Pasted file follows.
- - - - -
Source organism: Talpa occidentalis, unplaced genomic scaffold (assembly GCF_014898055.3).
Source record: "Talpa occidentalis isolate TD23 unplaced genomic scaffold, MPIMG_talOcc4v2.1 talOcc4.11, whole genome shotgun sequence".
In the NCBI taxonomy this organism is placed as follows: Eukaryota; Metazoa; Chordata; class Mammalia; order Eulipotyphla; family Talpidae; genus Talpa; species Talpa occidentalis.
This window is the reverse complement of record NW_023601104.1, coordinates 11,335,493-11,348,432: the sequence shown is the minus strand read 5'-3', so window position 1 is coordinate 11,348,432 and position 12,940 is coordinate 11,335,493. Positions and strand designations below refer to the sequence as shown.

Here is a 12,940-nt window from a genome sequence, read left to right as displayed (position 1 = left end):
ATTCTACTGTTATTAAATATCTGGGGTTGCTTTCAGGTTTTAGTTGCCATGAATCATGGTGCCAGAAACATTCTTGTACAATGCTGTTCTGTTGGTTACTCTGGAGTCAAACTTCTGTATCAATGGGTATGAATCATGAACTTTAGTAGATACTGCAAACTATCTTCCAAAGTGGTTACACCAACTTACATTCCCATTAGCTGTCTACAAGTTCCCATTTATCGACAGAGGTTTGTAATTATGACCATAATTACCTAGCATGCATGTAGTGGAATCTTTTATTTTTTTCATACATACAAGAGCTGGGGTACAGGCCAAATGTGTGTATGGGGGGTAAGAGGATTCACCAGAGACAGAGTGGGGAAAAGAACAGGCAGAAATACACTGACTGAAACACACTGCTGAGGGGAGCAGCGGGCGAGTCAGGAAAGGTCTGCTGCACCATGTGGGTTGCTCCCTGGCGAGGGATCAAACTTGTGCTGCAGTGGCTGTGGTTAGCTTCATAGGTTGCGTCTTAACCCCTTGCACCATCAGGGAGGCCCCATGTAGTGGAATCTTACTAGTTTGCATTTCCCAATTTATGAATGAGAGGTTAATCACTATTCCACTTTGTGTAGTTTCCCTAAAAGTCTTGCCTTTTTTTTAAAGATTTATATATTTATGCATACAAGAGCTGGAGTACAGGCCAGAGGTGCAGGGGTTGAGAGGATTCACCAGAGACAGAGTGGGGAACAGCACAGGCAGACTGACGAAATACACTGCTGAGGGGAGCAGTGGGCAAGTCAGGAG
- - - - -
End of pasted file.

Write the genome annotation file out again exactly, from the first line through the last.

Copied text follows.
Source organism: Talpa occidentalis, unplaced genomic scaffold (assembly GCF_014898055.3).
Source record: "Talpa occidentalis isolate TD23 unplaced genomic scaffold, MPIMG_talOcc4v2.1 talOcc4.11, whole genome shotgun sequence".
In the NCBI taxonomy this organism is placed as follows: Eukaryota; Metazoa; Chordata; class Mammalia; order Eulipotyphla; family Talpidae; genus Talpa; species Talpa occidentalis.
This window is the reverse complement of record NW_023601104.1, coordinates 11,335,493-11,348,432: the sequence shown is the minus strand read 5'-3', so window position 1 is coordinate 11,348,432 and position 12,940 is coordinate 11,335,493. Positions and strand designations below refer to the sequence as shown.

Here is a 12,940-nt window from a genome sequence, read left to right as displayed (position 1 = left end):
ATTCTACTGTTATTAAATATCTGGGGTTGCTTTCAGGTTTTAGTTGCCATGAATCATGGTGCCAGAAACATTCTTGTACAATGCTGTTCTGTTGGTTACTCTGGAGTCAAACTTCTGTATCAATGGGTATGAATCATGAACTTTAGTAGATACTGCAAACTATCTTCCAAAGTGGTTACACCAACTTACATTCCCATTAGCTGTCTACAAGTTCCCATTTATCGACAGAGGTTTGTAATTATGACCATAATTACCTAGCATGCATGTAGTGGAATCTTTTATTTTTTTCATACATACAAGAGCTGGGGTACAGGCCAAATGTGTGTATGGGGGGTAAGAGGATTCACCAGAGACAGAGTGGGGAAAAGAACAGGCAGAAATACACTGACTGAAACACACTGCTGAGGGGAGCAGCGGGCGAGTCAGGAAAGGTCTGCTGCACCATGTGGGTTGCTCCCTGGCGAGGGATCAAACTTGTGCTGCAGTGGCTGTGGTTAGCTTCATAGGTTGCGTCTTAACCCCTTGCACCATCAGGGAGGCCCCATGTAGTGGAATCTTACTAGTTTGCATTTCCCAATTTATGAATGAGAGGTTAATCACTATTCCACTTTGTGTAGTTTCCCTAAAAGTCTTGCCTTTTTTTTAAAGATTTATATATTTATGCATACAAGAGCTGGAGTACAGGCCAGAGGTGCAGGGGTTGAGAGGATTCACCAGAGACAGAGTGGGGAACAGCACAGGCAGACTGACGAAATACACTGCTGAGGGGAGCAGTGGGCAAGTCAGGAG